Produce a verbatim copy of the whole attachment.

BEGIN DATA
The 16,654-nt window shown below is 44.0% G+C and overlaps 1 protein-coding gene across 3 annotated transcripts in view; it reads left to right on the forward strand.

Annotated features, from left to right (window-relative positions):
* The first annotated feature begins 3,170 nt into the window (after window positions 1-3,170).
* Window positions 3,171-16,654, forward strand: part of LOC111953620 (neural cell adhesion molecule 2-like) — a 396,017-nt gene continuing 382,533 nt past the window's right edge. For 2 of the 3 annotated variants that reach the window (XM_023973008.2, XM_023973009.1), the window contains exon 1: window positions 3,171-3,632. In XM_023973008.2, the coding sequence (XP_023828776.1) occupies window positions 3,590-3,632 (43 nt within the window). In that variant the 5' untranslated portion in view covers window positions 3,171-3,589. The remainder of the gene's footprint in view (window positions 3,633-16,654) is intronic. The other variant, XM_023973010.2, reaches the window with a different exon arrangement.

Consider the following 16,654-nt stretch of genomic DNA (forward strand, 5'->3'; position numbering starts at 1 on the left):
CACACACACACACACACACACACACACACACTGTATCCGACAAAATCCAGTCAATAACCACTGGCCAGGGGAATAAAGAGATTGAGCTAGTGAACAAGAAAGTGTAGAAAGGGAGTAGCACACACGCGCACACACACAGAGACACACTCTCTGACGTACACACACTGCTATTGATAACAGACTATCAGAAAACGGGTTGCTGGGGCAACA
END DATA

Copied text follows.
The 16,654-nt window shown below is 44.0% G+C and overlaps 1 protein-coding gene across 3 annotated transcripts in view; it reads left to right on the forward strand.

Annotated features, from left to right (window-relative positions):
* The first annotated feature begins 3,170 nt into the window (after window positions 1-3,170).
* Window positions 3,171-16,654, forward strand: part of LOC111953620 (neural cell adhesion molecule 2-like) — a 396,017-nt gene continuing 382,533 nt past the window's right edge. For 2 of the 3 annotated variants that reach the window (XM_023973008.2, XM_023973009.1), the window contains exon 1: window positions 3,171-3,632. In XM_023973008.2, the coding sequence (XP_023828776.1) occupies window positions 3,590-3,632 (43 nt within the window). In that variant the 5' untranslated portion in view covers window positions 3,171-3,589. The remainder of the gene's footprint in view (window positions 3,633-16,654) is intronic. The other variant, XM_023973010.2, reaches the window with a different exon arrangement.

Consider the following 16,654-nt stretch of genomic DNA (forward strand, 5'->3'; position numbering starts at 1 on the left):
CACACACACACACACACACACACACACACACTGTATCCGACAAAATCCAGTCAATAACCACTGGCCAGGGGAATAAAGAGATTGAGCTAGTGAACAAGAAAGTGTAGAAAGGGAGTAGCACACACGCGCACACACACAGAGACACACTCTCTGACGTACACACACTGCTATTGATAACAGACTATCAGAAAACGGGTTGCTGGGGCAACA